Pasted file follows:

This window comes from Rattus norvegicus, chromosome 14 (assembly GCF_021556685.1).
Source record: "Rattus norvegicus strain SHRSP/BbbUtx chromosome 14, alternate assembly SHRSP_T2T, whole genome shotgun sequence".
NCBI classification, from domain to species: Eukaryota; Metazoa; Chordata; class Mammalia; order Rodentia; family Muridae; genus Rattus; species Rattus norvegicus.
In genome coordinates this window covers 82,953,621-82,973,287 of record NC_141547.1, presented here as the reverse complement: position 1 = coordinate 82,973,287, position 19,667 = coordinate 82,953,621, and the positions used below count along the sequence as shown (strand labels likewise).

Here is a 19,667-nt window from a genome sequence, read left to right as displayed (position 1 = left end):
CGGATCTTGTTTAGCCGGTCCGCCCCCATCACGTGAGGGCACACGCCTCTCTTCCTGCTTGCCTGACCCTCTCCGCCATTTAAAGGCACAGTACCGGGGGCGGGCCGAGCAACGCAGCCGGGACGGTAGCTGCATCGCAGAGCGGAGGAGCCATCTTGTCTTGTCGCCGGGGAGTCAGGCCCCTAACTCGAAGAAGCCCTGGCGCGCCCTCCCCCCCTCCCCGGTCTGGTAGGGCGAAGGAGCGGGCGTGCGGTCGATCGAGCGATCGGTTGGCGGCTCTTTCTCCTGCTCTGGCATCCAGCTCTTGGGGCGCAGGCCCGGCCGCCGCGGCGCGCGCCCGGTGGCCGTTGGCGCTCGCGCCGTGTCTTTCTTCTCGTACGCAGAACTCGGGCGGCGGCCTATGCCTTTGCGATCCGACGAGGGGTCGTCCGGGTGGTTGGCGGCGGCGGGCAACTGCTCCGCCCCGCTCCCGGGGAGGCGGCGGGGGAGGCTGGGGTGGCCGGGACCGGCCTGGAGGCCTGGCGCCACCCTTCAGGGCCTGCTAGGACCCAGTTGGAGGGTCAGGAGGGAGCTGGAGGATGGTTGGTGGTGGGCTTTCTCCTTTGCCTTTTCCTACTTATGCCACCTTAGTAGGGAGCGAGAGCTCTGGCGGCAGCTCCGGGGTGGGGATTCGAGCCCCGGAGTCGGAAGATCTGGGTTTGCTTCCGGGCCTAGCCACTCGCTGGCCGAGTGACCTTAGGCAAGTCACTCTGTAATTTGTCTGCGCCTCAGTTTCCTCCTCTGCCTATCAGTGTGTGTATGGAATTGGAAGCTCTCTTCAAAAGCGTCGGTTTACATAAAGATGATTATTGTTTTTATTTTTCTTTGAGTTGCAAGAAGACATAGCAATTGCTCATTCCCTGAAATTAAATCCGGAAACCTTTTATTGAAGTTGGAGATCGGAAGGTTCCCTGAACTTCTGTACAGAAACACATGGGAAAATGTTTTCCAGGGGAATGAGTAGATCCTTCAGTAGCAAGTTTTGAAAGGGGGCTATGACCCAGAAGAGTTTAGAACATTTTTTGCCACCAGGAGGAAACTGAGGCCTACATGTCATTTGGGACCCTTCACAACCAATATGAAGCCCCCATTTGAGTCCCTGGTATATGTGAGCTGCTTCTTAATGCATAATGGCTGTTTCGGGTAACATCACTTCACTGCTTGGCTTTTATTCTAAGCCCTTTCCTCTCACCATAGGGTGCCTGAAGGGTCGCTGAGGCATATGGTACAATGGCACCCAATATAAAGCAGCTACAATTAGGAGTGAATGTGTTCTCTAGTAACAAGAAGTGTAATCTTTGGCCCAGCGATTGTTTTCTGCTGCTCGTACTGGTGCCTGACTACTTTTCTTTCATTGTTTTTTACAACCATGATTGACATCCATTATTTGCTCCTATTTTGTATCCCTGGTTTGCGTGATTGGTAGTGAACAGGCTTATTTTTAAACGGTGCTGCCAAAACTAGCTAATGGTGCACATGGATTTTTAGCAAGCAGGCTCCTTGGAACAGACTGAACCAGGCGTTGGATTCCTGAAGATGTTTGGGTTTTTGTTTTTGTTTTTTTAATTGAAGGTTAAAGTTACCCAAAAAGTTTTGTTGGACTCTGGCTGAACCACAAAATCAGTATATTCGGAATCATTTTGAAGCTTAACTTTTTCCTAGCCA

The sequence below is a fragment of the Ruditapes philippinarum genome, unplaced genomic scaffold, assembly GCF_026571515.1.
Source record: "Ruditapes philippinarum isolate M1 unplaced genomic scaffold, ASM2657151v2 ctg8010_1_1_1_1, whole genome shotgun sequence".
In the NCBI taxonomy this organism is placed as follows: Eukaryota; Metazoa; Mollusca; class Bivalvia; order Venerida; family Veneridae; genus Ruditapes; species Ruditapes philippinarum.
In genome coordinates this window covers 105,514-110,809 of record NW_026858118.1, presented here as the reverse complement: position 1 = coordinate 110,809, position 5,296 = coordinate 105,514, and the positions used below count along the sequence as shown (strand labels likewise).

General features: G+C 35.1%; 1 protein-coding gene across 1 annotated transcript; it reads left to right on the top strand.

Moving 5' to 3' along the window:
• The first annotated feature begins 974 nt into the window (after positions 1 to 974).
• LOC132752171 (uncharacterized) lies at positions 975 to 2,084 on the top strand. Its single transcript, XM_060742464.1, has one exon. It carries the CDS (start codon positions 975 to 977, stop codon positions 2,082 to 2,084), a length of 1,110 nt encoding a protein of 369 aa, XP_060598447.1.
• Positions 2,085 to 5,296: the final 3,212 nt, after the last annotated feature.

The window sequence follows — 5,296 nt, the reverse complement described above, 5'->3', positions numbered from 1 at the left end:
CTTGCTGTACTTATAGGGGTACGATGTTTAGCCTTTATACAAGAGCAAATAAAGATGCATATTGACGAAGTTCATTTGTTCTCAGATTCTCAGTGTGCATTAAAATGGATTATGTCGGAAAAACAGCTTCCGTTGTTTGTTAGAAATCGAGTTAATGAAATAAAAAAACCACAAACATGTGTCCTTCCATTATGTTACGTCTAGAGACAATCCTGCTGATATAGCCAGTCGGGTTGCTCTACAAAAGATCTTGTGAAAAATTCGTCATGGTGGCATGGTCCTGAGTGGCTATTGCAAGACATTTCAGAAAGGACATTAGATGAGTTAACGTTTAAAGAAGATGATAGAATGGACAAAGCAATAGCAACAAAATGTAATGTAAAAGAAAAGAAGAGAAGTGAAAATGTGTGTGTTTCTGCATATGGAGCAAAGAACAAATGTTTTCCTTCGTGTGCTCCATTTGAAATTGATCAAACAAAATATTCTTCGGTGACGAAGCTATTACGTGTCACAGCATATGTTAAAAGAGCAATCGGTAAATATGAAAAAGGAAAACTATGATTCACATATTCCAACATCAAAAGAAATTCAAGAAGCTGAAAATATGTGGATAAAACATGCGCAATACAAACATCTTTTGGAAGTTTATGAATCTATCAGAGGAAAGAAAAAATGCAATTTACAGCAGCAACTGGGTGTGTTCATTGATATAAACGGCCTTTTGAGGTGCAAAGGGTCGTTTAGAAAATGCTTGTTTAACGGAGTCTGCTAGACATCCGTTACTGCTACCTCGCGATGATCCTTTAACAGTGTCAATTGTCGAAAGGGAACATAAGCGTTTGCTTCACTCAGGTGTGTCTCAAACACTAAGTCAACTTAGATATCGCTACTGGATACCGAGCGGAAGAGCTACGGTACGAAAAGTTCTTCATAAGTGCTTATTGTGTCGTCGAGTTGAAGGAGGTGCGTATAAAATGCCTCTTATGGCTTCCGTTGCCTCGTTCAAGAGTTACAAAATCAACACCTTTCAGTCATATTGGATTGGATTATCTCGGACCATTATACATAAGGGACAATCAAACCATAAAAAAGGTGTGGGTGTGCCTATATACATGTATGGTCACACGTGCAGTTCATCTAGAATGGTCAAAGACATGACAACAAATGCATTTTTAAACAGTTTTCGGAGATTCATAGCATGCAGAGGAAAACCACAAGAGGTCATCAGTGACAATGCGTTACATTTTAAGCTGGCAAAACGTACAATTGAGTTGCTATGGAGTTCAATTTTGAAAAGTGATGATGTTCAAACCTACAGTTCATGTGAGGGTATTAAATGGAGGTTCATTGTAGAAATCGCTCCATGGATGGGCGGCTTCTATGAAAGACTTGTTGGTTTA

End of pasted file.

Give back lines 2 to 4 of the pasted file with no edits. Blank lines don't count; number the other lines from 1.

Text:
Source record: "Rattus norvegicus strain SHRSP/BbbUtx chromosome 14, alternate assembly SHRSP_T2T, whole genome shotgun sequence".
NCBI classification, from domain to species: Eukaryota; Metazoa; Chordata; class Mammalia; order Rodentia; family Muridae; genus Rattus; species Rattus norvegicus.
In genome coordinates this window covers 82,953,621-82,973,287 of record NC_141547.1, presented here as the reverse complement: position 1 = coordinate 82,973,287, position 19,667 = coordinate 82,953,621, and the positions used below count along the sequence as shown (strand labels likewise).